Late Pleistocene fluvial-deltaic deposition, Texas coastal plain and shelf

Date

1979

Authors

Winker, Charles David

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Abstract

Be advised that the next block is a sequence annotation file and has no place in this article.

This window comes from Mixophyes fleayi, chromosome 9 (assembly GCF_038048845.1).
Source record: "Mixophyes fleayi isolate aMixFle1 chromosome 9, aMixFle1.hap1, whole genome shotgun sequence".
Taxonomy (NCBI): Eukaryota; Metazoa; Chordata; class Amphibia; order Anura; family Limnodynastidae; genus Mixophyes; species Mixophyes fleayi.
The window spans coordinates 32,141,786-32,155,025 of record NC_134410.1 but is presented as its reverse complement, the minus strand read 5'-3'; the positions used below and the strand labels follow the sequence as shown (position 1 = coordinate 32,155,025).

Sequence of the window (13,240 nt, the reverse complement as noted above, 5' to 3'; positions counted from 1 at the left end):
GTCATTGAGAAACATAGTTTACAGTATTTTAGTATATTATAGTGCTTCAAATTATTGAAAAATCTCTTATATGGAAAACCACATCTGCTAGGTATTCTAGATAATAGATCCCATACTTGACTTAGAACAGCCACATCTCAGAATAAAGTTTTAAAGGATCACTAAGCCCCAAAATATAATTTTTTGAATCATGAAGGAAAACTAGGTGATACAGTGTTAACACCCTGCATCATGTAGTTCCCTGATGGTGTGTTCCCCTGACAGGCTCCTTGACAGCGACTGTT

Deposition on the Texas coastal plain and shelf during the last Pleistocene glacial cycle has been interpreted from topographic and bathymetric maps, from borehole data including results of a detailed drilling study in Brazoria County, and from offshore sparker-profiles. The stratigraphic unit deposited during the last glacial cycle is bounded above by a largely undissected topographic surface (Beaumont), and below by a buried paleosol of stiff gray clay that correlates offshore with a persistent seismic reflector. The lower Texas coastal plain is essentially a clay-rich alluvial plain made up of coalescing low-gradient fans. The Beaumont alluvial plain onlaps an older surface (Lissie) which was tilted seaward prior to Beaumont deposition; the Lissie in turn onlaps remnants of older surfaces. During Beaumont deposition, each major coastal river deposited a branching network of meanderbelt sand-bodies by repeated avulsions. Borehole data for a meanderbelt of the ancestral Brazos River indicate that the channel was 5 to 7 m deep but that substantially greater sand thicknesses developed by stacking of point-bar sequences during fluvial aggradation. Downdip transition of fluvial deposits into deltaic and paralic sediments is inferred from shell beds, strike-oriented sand bodies, beach ridges, changes in clay color, and clinoform reflectors on sparker profiles. The updip limit of marine influence is delineated by the distribution of shell beds; the downdip limit of deltaic pro gradation is indicated by a paleobathymetric break in slope. Strike-oriented sands (Ingleside), including barrier islands and strandplains, developed contemporaneously with Beaumont fluvial aggradation. Sand thicknesses and multiple levels of sand suggest that beach-shoreface sequences are multistoried, similar to the fluvial sands. The thickest and widest strike sands formed in bights between the larger, more prominent deltaic systems. In response to falling sea level, deltas prograded from the Ingleside shoreline to the shelf edge. Sparker profiles show that deltaic thicknesses and offshore slopes increased gradually during progradation, then rapidly near the shelf edge, where deltaic sequences became stacked or imbricated. Major growth faulting and salt flowage near the shelf break were associated with the thickest deposits. Between the large Colorado and Rio Grande delta systems, reefs grew near the shelf edge. Late Pleistocene sea-level fluctuations resulted in three depositional phases: an aggradational phase (ca. 120,000 B.P.) during late rise and stillstand, dominated by fluvial and strike systems; a progradational phase (100,000 to 20,000 B.P.) during a gradual fall, dominated by deltaic systems, and a rapid transgressive phase (20,000 to 4000 B.P.). The Texas coast is now in another aggradational phase. Average rates of late Pleistocene sediment influx were similar to historic rates, and show a decrease in sediment production toward the arid southwest. Post-depositional deformation of the Beaumont and Lissie alluvial plains and Ingleside shoreline can be explained largely as an isostatic response to sedimentary loading

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